A country's gross domestic product (GDP) has long been the predominant measure for its wealth and standard of living of its citizens. But that's a relatively small element of the entire picture, according to Paul Bulcke, CEO of Nestlé, a multinational food and beverage company, the world's largest of its kind. What remains largely neglected are additional important aspects, including the state of public health.
More than any other indicator, the health and well-being of the population should be of interest to us when we talk about the wealth of nations, he writes in a recent Huffington Post blog.
Amounts of healthcare spending alone do not tell us how healthy people are in any given part of the world. It is well known that the United States has by far the highest expenditure per capita worldwide, yet falls dramatically behind in terms of access to healthcare, infant mortality and longevity. Canada, for example, spends about 40 percent less but has a slightly higher average life expectancy. Leading European nations like Germany, France and Switzerland do much better as well - at about half the cost. And even notoriously welfare-oriented Scandinavian countries like Norway, Denmark and Sweden all seem to offer much more bang for the buck.
There can be countless speculations about these discrepancies, but in the end, everyone has to look at the same situation: Despite record-high spending on medical services, people get sicker everywhere in greater numbers. According to the World Health Organization (WHO), more people die every year from so-called non-communicable diseases (NCDs) like obesity, diabetes, heart disease and cancer than ever before, and the trends are worsening. Even more tragic is that most of this could be prevented with better diet and lifestyle choices.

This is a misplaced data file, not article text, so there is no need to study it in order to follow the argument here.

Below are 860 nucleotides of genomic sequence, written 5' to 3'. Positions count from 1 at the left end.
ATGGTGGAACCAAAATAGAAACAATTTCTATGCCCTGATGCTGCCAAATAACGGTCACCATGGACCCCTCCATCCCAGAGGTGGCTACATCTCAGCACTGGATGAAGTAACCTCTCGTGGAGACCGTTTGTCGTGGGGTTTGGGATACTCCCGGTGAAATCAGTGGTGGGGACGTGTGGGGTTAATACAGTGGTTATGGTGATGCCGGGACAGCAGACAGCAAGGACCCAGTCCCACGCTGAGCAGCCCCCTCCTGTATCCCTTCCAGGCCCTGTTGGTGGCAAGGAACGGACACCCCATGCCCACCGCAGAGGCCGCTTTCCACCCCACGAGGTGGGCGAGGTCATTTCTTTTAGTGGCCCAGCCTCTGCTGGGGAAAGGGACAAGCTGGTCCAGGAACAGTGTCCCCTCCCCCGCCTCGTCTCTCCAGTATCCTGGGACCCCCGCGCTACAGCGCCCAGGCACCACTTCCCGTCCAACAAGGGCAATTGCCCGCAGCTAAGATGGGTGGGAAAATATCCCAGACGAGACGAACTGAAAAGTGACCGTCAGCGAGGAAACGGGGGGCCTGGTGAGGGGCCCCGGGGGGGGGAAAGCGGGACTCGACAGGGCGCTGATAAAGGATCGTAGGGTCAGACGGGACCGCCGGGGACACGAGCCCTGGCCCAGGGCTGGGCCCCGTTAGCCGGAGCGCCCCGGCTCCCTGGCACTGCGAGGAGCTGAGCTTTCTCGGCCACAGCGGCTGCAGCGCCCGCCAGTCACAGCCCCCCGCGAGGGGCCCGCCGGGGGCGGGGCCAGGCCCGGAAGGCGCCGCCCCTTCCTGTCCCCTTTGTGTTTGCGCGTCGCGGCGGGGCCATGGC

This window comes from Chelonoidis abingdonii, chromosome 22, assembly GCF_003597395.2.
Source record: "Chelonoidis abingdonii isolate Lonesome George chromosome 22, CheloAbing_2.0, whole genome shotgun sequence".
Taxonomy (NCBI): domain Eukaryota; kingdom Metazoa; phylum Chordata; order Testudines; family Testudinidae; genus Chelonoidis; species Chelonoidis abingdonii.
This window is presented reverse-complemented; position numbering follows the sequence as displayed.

One of the reasons why we seem unable to address these issues more effectively is our culture and the policies we have put in place to deal with illnesses as they occur, rather than finding better ways to prevent them from taking hold in the first place, says Bulcke.
"We need to focus on a culture of healthful living and disease prevention," he urges.
"Unfortunately, we have a tendency to value our health only after we've lost it. This position has to change. We have to protect and improve our public health. [...] That means that healthcare systems must be developed further in terms of prevention and improvement of health standards. This is what we must concentrate on."
As the CEO of a leading food manufacturing company, Bulcke sees a clear mandate for his industry to contribute more forcefully to the creation of health-promoting environments through education and, if necessary, sensible regulation.
Consumers must also take responsibility to lead healthy lives as best as they can. But industry and government should support those efforts and not hinder or inhibit them by remaining on the sidelines.
"There cannot be any healthy industry within an unhealthy society," he writes. Both are interdependent, and progress will only be made if all parties work together for the common good.
Amen to that.
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